The Irish chiefs, in their intercourse with the English, and with each other, were wont to assume the language and style of independent royalty. Morrison has preserved a summons from Tyrone to a neighbouring chieftain, which runs in the following terms:—

“O’Neale commendeth him unto you, Morish Fitz Thomas; O’Neale requesteth you, in God’s name, to take part with him, and fight for your conscience and right; and in so doing, O’Neale will spend to see you righted in all your affaires, and will help you. And if you come not at O’Neale betwixt this and tomorrow at twelve of the clocke, and take his part, O’Neale is not beholding to you, and will doe to the uttermost of his power to overthrow you if you come not to him at furthest by Satturday noone. From Knocke Dumayne in Calrie, the fourth of February, 1599.

“O’Neale requesteth you to come speake with him, and doth giue you his word that you shall receive no harme neither in comming nor going from him, whether you be friend or not, and bring with you to O’Neale Gerat Fitzgerald.

“Subscribed O’Neale.”

Nor did the royalty of O’Neale consist in words alone. Sir John Harrington paid him a visit at the time of his truce with Essex, and after mentioning “his fern table, and fern forms, spread under the stately canopy of heaven,” he notices what constitutes the real power of every monarch, the love, namely, and allegiance of his subjects. “His guard, for the most part, were beardless boys without shirts; who in the frost wade as familiarly through rivers as water-spaniels. With what charm such a master makes them love him I know not, but if he bid come, they come; if go, they do go; if he say do this, they do it.” — NugcB Antiques, Lond. 1784, Svo. vol. I. p. 251,

Note ix.

His foster-father was his guide. — St. X. p. 168.

There was no tie more sacred among the Irish than that which connected the foster-father, as well as the nurse herself, with the child they brought up.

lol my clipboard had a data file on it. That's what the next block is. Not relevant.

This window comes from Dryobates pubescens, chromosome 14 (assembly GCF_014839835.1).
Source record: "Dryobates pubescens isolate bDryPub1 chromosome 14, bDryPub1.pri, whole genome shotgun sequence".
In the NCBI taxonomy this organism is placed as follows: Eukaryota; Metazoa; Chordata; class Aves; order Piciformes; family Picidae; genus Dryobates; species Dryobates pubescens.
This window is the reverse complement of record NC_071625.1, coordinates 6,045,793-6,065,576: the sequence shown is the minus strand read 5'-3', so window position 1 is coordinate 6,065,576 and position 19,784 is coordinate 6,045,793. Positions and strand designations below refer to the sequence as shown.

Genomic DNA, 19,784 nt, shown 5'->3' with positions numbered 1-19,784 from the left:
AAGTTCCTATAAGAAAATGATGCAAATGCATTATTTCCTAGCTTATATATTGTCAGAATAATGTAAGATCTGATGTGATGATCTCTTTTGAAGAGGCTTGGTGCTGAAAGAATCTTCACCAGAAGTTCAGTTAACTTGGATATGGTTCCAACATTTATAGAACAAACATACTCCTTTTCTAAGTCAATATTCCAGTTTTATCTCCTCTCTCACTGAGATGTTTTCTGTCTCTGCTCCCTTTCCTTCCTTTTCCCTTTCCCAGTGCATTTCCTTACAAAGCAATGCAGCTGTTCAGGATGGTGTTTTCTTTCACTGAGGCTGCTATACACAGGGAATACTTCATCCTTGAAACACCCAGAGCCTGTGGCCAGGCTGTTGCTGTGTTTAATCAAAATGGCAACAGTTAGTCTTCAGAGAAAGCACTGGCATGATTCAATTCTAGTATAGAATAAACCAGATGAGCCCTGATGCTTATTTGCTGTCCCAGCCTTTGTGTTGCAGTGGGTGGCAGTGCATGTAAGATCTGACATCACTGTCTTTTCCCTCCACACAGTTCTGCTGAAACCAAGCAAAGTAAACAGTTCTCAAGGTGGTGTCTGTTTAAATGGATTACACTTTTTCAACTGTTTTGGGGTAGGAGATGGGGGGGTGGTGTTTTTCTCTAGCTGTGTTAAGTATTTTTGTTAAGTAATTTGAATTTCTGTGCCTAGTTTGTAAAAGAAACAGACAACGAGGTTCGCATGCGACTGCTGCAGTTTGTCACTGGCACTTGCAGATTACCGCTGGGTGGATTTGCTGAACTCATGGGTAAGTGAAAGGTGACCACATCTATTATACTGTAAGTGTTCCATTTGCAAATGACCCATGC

“Foster-fathers spend much more time, money, and affection on their foster children than their own; and in return take from them clothes, money for their several professions, and arms, and even for any vicious purposes; fortunes and cattle, not so much by a claim of right as by extortion; and they will even carry those things off as plunder. All who have been nursed by the same person preserve a greater mutual affection and confidence in each other than if they were natural brothers, whom they will even hate for the sake of these. When chid by their parents, they fly to their foster-fathers, who frequently encourage them to make open war on their parents, train them up to every excess of wickedness, and make them most abandoned miscreants: as, on the other hand, the nurses make the young women, whom they bring up for every excess. If a foster-child is sick, it is incredible how soon the nurses hear of it, however distant, and with what solicitude they attend it by day and night.” — Giraldus Cambrensis, quoted by Camden, IV. 368.

This custom, like many other Irish usages, prevailed till of late in the Scottish Highlands, and was cherished by the chiefs as an easy mode of extending their influence and connection: and even in the Lowlands, during the last century, the connection between the nurse and foster-child was seldom dissolved but by the death of one party.

Note X.

Great Nial of the Pledges Nine.-— St XIV. p. 174.

Niell Naighvallach, or Of the Nine Hostages, is said to have been monarch of all Ireland, during the end of the fourth or beginning of the fifth century. He exercised a predatory warfare on the coasts of England and of Bretagne, or Armorica; and from the latter country brought off the celebrated Saint Patrick, a youth of sixteen, among other captives, whom he transported to Ireland. Neal derived his epithet from nine nations, or tribes, whom he held under his subjection, and from whom he took hostages’. From one of Neal’s sons were derived the Kineleoguin, or Race of Tyrone, which afforded monarchs both to Ireland and to Ulster. Neill (according to O’Flaherty’s Ogygia) was killed by a poisoned arrow, in one of his descents on the coast of Bretagne.